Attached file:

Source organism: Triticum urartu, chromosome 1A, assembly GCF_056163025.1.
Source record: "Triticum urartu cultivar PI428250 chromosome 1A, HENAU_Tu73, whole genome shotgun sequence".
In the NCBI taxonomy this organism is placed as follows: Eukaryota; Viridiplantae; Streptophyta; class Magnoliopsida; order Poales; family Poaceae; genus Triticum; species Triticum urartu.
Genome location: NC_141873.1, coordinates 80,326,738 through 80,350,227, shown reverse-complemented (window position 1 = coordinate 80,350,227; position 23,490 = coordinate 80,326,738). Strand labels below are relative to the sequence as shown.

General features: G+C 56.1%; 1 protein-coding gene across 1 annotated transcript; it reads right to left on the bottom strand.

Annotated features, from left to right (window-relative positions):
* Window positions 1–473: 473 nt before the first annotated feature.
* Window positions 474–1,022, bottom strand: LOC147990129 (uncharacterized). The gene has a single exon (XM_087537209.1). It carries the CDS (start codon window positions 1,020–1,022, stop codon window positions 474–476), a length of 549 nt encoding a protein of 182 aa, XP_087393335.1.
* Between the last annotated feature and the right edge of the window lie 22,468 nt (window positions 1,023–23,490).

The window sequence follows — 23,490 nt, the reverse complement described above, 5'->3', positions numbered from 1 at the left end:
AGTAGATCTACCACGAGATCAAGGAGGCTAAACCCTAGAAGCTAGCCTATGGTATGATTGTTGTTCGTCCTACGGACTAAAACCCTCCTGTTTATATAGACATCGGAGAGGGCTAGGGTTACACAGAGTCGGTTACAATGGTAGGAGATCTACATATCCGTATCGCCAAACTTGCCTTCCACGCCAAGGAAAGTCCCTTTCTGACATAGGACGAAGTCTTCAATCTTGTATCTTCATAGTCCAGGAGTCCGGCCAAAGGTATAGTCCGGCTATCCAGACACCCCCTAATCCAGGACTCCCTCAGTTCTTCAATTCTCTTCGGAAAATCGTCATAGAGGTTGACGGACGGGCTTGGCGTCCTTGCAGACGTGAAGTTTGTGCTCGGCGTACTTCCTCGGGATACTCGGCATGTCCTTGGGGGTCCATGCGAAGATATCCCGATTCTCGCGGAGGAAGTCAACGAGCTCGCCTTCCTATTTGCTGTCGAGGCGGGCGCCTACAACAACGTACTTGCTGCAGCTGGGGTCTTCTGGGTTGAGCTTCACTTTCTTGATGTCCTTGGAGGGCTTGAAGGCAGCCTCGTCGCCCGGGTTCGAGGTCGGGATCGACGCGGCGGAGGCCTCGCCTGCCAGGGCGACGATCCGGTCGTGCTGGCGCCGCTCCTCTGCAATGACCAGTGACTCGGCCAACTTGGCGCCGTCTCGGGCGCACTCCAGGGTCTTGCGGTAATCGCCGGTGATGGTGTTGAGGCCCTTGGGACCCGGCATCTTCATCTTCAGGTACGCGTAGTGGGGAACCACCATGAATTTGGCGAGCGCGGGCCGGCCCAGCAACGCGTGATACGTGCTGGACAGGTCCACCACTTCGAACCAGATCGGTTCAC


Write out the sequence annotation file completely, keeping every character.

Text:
Source organism: Triticum urartu, chromosome 1A, assembly GCF_056163025.1.
Source record: "Triticum urartu cultivar PI428250 chromosome 1A, HENAU_Tu73, whole genome shotgun sequence".
In the NCBI taxonomy this organism is placed as follows: Eukaryota; Viridiplantae; Streptophyta; class Magnoliopsida; order Poales; family Poaceae; genus Triticum; species Triticum urartu.
Genome location: NC_141873.1, coordinates 80,326,738 through 80,350,227, shown reverse-complemented (window position 1 = coordinate 80,350,227; position 23,490 = coordinate 80,326,738). Strand labels below are relative to the sequence as shown.

General features: G+C 56.1%; 1 protein-coding gene across 1 annotated transcript; it reads right to left on the bottom strand.

Annotated features, from left to right (window-relative positions):
* Window positions 1–473: 473 nt before the first annotated feature.
* Window positions 474–1,022, bottom strand: LOC147990129 (uncharacterized). The gene has a single exon (XM_087537209.1). It carries the CDS (start codon window positions 1,020–1,022, stop codon window positions 474–476), a length of 549 nt encoding a protein of 182 aa, XP_087393335.1.
* Between the last annotated feature and the right edge of the window lie 22,468 nt (window positions 1,023–23,490).

The window sequence follows — 23,490 nt, the reverse complement described above, 5'->3', positions numbered from 1 at the left end:
AGTAGATCTACCACGAGATCAAGGAGGCTAAACCCTAGAAGCTAGCCTATGGTATGATTGTTGTTCGTCCTACGGACTAAAACCCTCCTGTTTATATAGACATCGGAGAGGGCTAGGGTTACACAGAGTCGGTTACAATGGTAGGAGATCTACATATCCGTATCGCCAAACTTGCCTTCCACGCCAAGGAAAGTCCCTTTCTGACATAGGACGAAGTCTTCAATCTTGTATCTTCATAGTCCAGGAGTCCGGCCAAAGGTATAGTCCGGCTATCCAGACACCCCCTAATCCAGGACTCCCTCAGTTCTTCAATTCTCTTCGGAAAATCGTCATAGAGGTTGACGGACGGGCTTGGCGTCCTTGCAGACGTGAAGTTTGTGCTCGGCGTACTTCCTCGGGATACTCGGCATGTCCTTGGGGGTCCATGCGAAGATATCCCGATTCTCGCGGAGGAAGTCAACGAGCTCGCCTTCCTATTTGCTGTCGAGGCGGGCGCCTACAACAACGTACTTGCTGCAGCTGGGGTCTTCTGGGTTGAGCTTCACTTTCTTGATGTCCTTGGAGGGCTTGAAGGCAGCCTCGTCGCCCGGGTTCGAGGTCGGGATCGACGCGGCGGAGGCCTCGCCTGCCAGGGCGACGATCCGGTCGTGCTGGCGCCGCTCCTCTGCAATGACCAGTGACTCGGCCAACTTGGCGCCGTCTCGGGCGCACTCCAGGGTCTTGCGGTAATCGCCGGTGATGGTGTTGAGGCCCTTGGGACCCGGCATCTTCATCTTCAGGTACGCGTAGTGGGGAACCACCATGAATTTGGCGAGCGCGGGCCGGCCCAGCAACGCGTGATACGTGCTGGACAGGTCCACCACTTCGAACCAGATCGGTTCAC